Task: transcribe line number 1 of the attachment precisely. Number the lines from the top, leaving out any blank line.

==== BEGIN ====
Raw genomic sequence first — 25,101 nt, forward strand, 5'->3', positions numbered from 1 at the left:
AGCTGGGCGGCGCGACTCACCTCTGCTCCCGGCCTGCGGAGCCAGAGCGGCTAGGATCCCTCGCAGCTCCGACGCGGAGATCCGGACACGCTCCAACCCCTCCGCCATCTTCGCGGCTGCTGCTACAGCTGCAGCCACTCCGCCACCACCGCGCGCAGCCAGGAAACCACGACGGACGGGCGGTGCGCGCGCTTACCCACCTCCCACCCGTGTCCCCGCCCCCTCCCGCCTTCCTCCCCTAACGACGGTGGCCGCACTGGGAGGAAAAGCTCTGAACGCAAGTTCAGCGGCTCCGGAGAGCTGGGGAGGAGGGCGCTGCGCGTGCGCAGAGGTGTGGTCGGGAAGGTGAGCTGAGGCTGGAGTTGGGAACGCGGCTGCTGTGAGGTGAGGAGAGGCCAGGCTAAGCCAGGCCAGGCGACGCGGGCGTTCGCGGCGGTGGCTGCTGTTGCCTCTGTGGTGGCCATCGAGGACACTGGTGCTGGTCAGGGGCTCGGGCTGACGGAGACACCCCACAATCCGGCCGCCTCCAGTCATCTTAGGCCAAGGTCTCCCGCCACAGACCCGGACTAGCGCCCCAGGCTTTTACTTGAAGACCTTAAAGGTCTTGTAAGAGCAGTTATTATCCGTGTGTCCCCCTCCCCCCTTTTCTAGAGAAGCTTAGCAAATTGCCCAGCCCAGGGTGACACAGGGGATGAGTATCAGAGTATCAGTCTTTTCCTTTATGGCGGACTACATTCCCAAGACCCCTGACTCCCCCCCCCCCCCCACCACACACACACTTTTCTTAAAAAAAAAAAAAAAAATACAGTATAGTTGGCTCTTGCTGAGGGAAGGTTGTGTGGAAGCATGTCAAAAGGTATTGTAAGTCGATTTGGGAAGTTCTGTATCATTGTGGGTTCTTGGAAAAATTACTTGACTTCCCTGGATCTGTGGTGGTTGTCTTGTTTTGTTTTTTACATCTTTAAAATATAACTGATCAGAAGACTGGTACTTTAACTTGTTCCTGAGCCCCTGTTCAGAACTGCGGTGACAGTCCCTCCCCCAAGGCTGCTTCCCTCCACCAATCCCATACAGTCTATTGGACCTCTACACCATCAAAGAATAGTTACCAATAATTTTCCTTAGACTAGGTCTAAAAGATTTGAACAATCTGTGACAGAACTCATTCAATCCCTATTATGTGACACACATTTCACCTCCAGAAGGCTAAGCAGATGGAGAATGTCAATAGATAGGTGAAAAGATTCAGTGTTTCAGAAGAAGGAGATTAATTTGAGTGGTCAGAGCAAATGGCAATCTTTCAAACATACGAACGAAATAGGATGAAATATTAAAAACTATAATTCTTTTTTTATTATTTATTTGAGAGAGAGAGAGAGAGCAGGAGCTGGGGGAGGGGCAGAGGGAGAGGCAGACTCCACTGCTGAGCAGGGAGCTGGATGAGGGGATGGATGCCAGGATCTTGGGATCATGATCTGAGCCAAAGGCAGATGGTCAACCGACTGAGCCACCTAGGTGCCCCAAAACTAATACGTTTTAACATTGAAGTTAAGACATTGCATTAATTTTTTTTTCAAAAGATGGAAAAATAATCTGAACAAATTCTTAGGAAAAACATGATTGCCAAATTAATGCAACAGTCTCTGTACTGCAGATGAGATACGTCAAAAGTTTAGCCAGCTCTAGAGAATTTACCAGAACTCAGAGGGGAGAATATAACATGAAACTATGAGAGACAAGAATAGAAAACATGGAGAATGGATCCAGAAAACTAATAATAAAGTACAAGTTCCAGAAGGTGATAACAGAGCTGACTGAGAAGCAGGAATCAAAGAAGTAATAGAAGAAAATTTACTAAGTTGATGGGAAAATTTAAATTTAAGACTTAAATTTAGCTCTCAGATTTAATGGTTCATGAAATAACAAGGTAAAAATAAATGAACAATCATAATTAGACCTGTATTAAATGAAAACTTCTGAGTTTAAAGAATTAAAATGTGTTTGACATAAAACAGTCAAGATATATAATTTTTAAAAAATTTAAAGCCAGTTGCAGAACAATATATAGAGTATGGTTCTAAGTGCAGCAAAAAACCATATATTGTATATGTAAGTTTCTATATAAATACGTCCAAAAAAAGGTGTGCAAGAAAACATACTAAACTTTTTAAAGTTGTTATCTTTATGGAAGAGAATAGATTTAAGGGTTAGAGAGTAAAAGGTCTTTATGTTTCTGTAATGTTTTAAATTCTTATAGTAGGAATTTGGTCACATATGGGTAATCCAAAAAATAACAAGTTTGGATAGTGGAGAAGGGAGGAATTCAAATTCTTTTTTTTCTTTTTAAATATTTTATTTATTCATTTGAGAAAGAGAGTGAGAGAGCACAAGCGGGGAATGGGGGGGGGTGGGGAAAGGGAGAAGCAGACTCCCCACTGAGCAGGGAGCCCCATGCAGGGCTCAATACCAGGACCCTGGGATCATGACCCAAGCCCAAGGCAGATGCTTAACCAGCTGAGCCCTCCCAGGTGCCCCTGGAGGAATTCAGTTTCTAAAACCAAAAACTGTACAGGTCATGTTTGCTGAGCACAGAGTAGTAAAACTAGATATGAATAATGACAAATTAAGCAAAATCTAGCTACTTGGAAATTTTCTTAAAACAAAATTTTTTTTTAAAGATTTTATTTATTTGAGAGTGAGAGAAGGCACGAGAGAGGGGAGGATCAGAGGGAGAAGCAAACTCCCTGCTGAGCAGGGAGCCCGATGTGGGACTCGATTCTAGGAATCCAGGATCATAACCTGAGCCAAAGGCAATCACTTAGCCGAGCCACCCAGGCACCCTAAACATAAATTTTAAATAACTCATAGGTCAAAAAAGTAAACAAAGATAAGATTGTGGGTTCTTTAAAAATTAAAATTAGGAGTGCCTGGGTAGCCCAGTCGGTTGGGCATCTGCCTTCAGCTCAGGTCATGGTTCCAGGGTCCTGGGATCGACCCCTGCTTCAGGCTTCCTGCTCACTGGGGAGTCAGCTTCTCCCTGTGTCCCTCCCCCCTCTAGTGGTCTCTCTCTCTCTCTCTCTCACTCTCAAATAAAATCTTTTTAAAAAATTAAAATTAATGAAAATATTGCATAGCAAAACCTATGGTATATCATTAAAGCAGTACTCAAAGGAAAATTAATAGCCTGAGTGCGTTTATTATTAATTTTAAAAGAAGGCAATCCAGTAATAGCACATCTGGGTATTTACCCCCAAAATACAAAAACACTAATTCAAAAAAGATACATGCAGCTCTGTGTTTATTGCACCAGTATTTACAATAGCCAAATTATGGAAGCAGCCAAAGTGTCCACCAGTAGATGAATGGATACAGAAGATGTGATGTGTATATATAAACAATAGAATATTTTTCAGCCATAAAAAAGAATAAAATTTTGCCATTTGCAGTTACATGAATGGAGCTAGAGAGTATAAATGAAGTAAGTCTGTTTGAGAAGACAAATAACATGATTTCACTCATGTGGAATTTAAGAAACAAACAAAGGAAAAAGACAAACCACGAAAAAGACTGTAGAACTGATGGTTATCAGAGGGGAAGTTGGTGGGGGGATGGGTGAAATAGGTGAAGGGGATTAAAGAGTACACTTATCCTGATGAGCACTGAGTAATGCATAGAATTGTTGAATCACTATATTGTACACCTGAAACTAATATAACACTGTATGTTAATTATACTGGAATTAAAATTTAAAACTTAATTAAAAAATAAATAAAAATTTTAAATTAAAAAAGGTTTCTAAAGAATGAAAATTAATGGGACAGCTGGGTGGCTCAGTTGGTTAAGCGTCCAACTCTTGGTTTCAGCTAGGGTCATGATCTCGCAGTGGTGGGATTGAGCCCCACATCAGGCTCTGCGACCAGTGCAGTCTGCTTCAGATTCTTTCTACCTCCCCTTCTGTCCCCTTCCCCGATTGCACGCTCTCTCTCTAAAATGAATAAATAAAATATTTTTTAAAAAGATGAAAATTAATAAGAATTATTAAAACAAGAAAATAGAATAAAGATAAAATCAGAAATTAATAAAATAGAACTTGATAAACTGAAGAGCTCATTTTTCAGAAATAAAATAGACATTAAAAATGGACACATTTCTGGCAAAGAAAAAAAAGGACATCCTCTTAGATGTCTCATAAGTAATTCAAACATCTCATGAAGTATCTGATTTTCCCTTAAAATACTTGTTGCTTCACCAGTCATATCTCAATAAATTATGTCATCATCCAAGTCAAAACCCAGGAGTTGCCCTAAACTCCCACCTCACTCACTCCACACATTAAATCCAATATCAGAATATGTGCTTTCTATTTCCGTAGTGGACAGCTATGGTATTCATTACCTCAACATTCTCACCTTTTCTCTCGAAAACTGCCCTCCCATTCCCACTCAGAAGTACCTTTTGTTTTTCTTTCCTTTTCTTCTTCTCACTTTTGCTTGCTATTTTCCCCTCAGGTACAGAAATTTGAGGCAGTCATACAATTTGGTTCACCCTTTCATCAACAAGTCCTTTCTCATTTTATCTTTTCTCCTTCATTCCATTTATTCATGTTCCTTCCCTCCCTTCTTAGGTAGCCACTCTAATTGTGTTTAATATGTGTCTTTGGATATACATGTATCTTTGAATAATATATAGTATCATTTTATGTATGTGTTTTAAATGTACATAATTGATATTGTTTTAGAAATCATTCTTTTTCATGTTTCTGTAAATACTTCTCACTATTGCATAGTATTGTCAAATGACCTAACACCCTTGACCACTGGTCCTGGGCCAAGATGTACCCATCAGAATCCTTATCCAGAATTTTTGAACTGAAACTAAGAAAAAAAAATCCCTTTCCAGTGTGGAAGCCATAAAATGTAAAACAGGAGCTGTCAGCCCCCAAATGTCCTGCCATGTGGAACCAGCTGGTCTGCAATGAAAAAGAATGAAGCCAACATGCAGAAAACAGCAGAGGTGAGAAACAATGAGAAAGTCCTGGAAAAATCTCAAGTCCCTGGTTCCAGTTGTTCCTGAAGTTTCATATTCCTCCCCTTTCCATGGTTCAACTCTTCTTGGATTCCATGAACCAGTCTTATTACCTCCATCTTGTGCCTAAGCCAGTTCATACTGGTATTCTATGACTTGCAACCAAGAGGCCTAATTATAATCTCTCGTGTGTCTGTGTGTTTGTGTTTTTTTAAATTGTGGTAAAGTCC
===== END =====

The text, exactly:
Raw genomic sequence first — 25,101 nt, forward strand, 5'->3', positions numbered from 1 at the left: